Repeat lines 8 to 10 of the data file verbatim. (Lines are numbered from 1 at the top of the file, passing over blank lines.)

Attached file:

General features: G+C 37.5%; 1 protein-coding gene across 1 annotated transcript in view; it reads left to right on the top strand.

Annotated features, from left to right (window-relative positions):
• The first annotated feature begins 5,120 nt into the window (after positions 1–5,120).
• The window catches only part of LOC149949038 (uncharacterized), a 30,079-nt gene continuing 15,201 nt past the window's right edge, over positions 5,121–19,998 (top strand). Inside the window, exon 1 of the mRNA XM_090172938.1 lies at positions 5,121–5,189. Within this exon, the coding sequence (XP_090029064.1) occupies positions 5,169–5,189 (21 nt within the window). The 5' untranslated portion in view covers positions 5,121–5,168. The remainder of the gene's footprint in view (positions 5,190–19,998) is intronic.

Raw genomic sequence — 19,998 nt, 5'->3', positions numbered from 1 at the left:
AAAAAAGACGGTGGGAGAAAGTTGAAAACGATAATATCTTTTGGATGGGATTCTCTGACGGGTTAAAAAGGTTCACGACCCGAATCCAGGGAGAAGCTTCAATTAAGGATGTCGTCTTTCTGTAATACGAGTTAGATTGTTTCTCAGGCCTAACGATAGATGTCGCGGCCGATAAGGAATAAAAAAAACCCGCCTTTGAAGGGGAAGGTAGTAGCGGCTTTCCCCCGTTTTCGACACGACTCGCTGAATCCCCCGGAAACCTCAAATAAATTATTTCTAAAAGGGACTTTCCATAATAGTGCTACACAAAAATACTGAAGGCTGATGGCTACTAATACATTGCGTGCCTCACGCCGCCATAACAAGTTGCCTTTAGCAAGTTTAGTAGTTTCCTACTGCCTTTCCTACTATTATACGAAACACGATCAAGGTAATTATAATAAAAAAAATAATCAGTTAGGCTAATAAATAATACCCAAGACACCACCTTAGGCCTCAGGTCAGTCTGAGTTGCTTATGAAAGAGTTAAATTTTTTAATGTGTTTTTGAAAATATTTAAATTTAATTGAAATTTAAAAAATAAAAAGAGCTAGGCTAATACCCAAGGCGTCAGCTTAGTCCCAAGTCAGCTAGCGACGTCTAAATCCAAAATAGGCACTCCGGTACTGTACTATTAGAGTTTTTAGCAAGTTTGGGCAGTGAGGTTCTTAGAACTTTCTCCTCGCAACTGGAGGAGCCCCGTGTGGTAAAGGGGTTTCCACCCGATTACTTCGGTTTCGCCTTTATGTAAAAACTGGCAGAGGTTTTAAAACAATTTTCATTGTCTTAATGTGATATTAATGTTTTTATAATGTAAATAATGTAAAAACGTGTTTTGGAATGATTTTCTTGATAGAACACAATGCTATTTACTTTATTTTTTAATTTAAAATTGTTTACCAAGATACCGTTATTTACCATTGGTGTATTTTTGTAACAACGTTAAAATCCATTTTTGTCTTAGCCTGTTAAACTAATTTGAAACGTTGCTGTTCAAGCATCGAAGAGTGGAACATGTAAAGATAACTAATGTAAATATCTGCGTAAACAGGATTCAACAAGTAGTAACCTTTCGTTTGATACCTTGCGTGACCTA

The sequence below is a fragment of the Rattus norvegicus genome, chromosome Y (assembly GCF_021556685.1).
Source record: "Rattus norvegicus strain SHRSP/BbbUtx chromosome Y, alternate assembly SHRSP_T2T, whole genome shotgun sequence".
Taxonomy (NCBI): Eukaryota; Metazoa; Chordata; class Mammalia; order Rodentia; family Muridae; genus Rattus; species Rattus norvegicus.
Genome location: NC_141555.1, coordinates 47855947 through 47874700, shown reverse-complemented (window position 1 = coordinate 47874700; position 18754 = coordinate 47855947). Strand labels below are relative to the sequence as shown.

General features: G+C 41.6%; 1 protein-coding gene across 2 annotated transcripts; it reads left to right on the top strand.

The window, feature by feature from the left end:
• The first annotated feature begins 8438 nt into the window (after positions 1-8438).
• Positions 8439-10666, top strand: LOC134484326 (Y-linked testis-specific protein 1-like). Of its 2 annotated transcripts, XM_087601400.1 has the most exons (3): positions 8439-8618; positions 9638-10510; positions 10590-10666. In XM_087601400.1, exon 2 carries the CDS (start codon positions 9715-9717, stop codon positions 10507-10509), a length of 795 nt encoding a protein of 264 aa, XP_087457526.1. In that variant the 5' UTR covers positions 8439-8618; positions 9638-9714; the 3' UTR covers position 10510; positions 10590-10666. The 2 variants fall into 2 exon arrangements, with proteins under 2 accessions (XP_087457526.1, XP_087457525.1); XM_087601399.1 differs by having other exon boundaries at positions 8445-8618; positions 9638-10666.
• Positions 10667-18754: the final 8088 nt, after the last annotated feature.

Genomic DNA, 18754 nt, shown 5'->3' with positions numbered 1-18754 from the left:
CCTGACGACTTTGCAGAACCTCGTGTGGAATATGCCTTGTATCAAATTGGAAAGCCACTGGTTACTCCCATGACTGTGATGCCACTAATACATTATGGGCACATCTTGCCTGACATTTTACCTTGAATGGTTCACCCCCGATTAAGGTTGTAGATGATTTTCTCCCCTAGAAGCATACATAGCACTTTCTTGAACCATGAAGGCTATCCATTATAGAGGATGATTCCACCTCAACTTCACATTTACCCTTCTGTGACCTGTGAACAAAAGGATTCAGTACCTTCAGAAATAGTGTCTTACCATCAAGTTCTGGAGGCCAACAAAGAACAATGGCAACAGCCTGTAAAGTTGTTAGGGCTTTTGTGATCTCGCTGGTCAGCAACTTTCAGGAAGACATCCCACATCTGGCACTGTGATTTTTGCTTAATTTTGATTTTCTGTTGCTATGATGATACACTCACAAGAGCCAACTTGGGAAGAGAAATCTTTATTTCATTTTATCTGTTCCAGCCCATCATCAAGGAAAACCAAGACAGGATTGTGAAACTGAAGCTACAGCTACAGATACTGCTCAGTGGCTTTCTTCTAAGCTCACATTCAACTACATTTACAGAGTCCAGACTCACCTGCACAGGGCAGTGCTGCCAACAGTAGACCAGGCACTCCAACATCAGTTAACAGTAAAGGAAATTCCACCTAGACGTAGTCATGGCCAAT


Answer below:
Source record: "Rattus norvegicus strain SHRSP/BbbUtx chromosome Y, alternate assembly SHRSP_T2T, whole genome shotgun sequence".
Taxonomy (NCBI): Eukaryota; Metazoa; Chordata; class Mammalia; order Rodentia; family Muridae; genus Rattus; species Rattus norvegicus.
Genome location: NC_141555.1, coordinates 47855947 through 47874700, shown reverse-complemented (window position 1 = coordinate 47874700; position 18754 = coordinate 47855947). Strand labels below are relative to the sequence as shown.